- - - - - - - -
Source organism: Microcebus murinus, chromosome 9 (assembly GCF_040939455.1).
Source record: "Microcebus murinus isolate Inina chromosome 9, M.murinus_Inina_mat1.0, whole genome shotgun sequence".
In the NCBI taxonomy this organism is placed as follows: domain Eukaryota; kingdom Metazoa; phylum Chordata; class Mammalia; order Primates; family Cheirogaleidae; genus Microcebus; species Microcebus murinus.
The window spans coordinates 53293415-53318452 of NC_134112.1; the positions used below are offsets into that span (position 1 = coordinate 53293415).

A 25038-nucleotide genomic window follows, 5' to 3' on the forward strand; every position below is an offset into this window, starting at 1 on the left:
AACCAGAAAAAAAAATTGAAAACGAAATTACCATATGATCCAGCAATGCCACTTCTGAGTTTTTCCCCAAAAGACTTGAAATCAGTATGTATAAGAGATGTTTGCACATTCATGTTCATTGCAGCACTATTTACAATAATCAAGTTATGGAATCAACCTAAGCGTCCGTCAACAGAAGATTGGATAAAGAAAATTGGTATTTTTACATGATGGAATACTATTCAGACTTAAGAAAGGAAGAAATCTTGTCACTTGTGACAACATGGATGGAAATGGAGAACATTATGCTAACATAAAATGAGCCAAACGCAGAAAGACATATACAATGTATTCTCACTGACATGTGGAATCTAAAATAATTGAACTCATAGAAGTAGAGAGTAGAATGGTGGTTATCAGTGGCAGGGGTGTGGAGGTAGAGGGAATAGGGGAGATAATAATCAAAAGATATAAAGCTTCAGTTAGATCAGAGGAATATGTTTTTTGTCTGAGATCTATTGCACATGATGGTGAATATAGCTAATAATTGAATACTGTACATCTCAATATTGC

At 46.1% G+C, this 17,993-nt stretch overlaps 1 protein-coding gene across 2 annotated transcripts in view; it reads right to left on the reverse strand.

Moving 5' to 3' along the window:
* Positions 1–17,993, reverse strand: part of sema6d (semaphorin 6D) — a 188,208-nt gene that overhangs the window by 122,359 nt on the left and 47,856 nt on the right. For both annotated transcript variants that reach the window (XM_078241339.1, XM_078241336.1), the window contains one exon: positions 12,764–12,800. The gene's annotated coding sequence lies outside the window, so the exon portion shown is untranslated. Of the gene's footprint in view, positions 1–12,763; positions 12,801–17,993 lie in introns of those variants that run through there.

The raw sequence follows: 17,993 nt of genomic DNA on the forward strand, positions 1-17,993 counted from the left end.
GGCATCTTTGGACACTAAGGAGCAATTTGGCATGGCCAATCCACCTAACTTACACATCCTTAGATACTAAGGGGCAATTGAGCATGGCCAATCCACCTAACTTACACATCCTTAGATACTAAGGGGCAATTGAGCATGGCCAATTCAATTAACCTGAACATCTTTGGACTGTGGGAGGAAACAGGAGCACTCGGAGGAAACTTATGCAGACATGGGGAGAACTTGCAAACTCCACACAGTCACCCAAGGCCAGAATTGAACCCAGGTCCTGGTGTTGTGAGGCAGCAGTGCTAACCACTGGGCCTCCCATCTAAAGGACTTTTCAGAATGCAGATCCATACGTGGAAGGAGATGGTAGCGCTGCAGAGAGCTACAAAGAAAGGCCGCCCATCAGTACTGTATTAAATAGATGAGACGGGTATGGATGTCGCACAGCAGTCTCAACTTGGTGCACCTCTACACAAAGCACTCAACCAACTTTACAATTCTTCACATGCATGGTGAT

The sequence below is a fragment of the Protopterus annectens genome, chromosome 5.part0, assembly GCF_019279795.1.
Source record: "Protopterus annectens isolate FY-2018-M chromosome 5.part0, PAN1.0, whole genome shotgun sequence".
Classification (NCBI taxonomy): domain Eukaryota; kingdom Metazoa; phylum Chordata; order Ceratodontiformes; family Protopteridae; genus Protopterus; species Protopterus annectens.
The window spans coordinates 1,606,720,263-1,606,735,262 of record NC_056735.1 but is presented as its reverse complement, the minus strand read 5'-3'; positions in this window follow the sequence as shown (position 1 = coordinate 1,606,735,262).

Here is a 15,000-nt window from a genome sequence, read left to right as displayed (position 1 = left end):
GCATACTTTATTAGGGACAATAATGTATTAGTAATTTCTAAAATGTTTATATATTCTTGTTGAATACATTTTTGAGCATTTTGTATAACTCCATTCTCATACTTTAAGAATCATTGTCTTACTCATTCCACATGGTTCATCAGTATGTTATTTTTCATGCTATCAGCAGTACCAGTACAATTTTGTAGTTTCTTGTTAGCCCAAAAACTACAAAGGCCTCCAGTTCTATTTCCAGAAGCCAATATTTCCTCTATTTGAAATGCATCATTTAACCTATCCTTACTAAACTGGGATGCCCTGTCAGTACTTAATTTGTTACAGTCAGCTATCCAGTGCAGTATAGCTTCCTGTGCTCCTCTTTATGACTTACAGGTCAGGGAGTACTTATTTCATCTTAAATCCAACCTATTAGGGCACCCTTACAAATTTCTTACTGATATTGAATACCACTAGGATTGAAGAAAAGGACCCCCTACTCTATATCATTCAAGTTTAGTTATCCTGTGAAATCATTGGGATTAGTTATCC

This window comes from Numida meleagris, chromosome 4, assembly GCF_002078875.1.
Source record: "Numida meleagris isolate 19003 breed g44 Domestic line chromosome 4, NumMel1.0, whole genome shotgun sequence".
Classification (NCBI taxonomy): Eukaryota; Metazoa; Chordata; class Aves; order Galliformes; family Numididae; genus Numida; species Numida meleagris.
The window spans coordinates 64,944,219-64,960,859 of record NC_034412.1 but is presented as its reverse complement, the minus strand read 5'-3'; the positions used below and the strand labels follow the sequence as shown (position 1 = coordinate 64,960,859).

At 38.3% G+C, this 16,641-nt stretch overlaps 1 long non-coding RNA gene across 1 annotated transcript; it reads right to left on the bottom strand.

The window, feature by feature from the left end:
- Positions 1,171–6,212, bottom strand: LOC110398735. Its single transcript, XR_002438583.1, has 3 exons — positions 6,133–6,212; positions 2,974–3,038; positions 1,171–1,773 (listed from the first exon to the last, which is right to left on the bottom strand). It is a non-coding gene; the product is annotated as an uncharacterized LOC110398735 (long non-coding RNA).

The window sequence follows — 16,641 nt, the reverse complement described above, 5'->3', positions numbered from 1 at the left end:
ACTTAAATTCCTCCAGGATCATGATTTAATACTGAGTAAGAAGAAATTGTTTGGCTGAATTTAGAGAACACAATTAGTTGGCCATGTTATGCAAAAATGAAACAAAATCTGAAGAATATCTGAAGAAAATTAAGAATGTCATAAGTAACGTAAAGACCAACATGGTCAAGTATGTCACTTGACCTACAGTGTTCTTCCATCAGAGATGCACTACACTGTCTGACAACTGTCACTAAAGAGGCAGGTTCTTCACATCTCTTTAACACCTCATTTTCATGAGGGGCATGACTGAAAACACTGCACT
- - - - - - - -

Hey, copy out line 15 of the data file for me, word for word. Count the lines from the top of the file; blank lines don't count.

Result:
The window spans coordinates 1,606,720,263-1,606,735,262 of record NC_056735.1 but is presented as its reverse complement, the minus strand read 5'-3'; positions in this window follow the sequence as shown (position 1 = coordinate 1,606,735,262).